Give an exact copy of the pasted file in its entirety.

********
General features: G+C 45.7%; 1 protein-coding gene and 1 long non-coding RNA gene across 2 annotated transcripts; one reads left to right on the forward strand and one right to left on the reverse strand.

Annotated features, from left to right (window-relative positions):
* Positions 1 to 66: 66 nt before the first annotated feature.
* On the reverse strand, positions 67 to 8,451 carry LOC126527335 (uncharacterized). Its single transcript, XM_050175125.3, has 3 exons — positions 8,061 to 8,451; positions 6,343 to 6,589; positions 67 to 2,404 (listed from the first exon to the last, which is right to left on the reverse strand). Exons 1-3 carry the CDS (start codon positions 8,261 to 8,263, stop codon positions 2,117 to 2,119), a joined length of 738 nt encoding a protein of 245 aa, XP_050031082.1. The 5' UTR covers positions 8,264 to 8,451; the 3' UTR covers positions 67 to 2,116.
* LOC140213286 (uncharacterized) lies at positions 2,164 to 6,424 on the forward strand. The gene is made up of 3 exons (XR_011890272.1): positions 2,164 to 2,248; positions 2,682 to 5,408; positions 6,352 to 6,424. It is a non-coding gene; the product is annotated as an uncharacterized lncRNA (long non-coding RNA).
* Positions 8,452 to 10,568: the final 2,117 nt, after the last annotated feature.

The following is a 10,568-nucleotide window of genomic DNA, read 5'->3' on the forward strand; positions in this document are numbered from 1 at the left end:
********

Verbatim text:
General features: G+C 45.7%; 1 protein-coding gene and 1 long non-coding RNA gene across 2 annotated transcripts; one reads left to right on the forward strand and one right to left on the reverse strand.

Annotated features, from left to right (window-relative positions):
* Positions 1 to 66: 66 nt before the first annotated feature.
* On the reverse strand, positions 67 to 8,451 carry LOC126527335 (uncharacterized). Its single transcript, XM_050175125.3, has 3 exons — positions 8,061 to 8,451; positions 6,343 to 6,589; positions 67 to 2,404 (listed from the first exon to the last, which is right to left on the reverse strand). Exons 1-3 carry the CDS (start codon positions 8,261 to 8,263, stop codon positions 2,117 to 2,119), a joined length of 738 nt encoding a protein of 245 aa, XP_050031082.1. The 5' UTR covers positions 8,264 to 8,451; the 3' UTR covers positions 67 to 2,116.
* LOC140213286 (uncharacterized) lies at positions 2,164 to 6,424 on the forward strand. The gene is made up of 3 exons (XR_011890272.1): positions 2,164 to 2,248; positions 2,682 to 5,408; positions 6,352 to 6,424. It is a non-coding gene; the product is annotated as an uncharacterized lncRNA (long non-coding RNA).
* Positions 8,452 to 10,568: the final 2,117 nt, after the last annotated feature.

The following is a 10,568-nucleotide window of genomic DNA, read 5'->3' on the forward strand; positions in this document are numbered from 1 at the left end: